#TribeTalk: After 8 years of selling #handcrafted jewelry online, @rachelstewartjewelry may have to shut down because of rampant piracy. It’s a scary reality that many small business owners face. It compromises one’s livelihood and financial future. These online copycats, housed on sites like #Alibaba & #AliExpress copied her exact designs and even stole product shots that Rachel took of the pieces and even the models. This goes beyond saving a few coins. It’s a direct attack on Black #entrepreneurship, and we should all be concerned. “Before we complain about the high prices of our local Black business, remember that nobody complains about the high prices of these French #labels. Rappers don’t shout out Black-owned designers unless it’s their own line. People can help by holding indie designers up as the must-have items instead of already established #fashion houses that really don’t want your business in the first place,” says Rachel to @the.root. Please join us in condemning this #piracy, and supporting Black businesses. Shout out your favorite Black-owned businesses below ⬇⬇⬇#smallbusinessowners #Blackbusinesses #RachelStewart #entrepreneur #smallbusiness #BlackCulture #revenue #income #jewelry #accessories #onlineshopping #Blackowned #TribeCalledCurl #blackbizscope #iSupportRachelStewart
(#RepostWhiz app)
HP Once Wore The Revenue Crown

Quentin Hardy on the most recent quarterly earnings by HP:

For the quarter ending Jan. 30, HP reported revenue of $26.8 billion, a fall of 5 percent from a year ago. Net earnings were $1.4 billion, down 4 percent. Using nonstandard accounting popular in the tech business, per-share earnings were 92 cents.

The revenue numbers were worse than expected in a survey of Wall Street analysts by Thomson Reuters. They thought HP’s revenue would be $27.3 billion. Per-share were 91 cents.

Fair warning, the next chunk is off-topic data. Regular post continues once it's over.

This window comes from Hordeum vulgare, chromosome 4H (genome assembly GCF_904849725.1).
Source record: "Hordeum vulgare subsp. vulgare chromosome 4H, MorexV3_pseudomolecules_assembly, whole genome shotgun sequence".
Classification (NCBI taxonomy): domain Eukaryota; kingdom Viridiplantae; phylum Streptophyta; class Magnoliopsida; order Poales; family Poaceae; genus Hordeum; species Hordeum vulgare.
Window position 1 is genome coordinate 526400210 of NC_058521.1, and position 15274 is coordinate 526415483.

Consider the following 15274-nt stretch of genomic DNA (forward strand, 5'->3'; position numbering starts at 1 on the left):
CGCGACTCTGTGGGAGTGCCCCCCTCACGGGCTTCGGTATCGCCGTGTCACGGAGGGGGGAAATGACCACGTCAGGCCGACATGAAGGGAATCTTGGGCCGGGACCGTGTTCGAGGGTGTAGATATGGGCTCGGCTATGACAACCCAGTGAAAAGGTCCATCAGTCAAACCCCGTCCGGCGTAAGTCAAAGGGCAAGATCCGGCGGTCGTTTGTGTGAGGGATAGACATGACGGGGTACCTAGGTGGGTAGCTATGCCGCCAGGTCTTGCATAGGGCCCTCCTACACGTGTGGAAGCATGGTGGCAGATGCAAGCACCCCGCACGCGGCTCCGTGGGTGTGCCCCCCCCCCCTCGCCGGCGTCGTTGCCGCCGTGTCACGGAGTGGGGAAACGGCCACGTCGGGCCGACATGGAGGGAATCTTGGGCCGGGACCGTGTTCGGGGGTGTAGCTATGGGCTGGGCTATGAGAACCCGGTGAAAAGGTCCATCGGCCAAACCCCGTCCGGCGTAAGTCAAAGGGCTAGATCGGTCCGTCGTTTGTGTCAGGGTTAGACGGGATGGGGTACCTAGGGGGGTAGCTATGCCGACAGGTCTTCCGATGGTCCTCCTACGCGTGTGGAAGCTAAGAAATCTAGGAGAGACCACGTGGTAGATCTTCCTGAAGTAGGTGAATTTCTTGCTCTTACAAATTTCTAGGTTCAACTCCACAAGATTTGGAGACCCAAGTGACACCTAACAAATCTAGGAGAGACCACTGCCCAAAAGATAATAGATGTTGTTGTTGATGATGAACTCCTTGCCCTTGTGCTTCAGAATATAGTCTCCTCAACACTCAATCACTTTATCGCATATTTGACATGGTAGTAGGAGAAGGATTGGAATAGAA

What’s insane isn’t HP’s poor performance, it’s that not even four years ago, HP was bringing in roughly double the revenue of Apple. HP was still the king of tech in this regard. Now Apple is doing almost three times the revenue of HP on a quarterly basis. 

With regard to earnings, Apple is roughly 13 times ahead. Yes, thirteen. With HP about to split into two separate companies, this is one of the last times such a comparison will be simple to do. And it’s crazy.
Rami Ismail | » Everything is not fine and that’s fine

During an interview last year, popular games website Giantbomb asked me what I thought of the state of the industry. I responded that everything is fine – used in that way where every good friend would know not to ask again. We’re not fine.

I’ve been told by friends wiser than myself to always add nuance to such a sweeping statement. Individual developers might be fine, certain segments of the industry might be fine, in fact – entire platforms might be doing well. But as an industry, I don’t think we’re fine.

Every segment of our industry has gloomy news for us. In mobile, user acquisition has never been as expensive as it is today – with the cost of ‘acquiring a quality user’ now often exceeding the revenue such a user brings in on average. The giants of this industry deal with ever increasing costs, and ever decreasing willingness to buy a sixty dollar game. The aspiring developers of today need to shout louder than swarms of no longer aspiring developers to get noticed at all.

Most major platforms have been pushing for independent development to be featured in a bigger way, but that helped as much as it backfired. While the developers that were gaining momentum in 2010 are still gaining momentum, what do you do about the developers that started last year? As platform developer relation teams reached their maximum capacity, they locked down or opened up – both with the exact same effect. The idea that either a choice for democratic curation or a choice for tightly controlled platforms will somehow fix the fact that there are more games being made than ever feels like a feigned hope.

Everything/nothing is fine.


Video Ad Revenue Forecast to Grow 700% This Year

eMarketer Principle Analyst Social Media Debra Aho Williamson and AKQA Managing Director for Media Scott Symonds discuss Facebook and video advertising. They speak on “Bloomberg West.”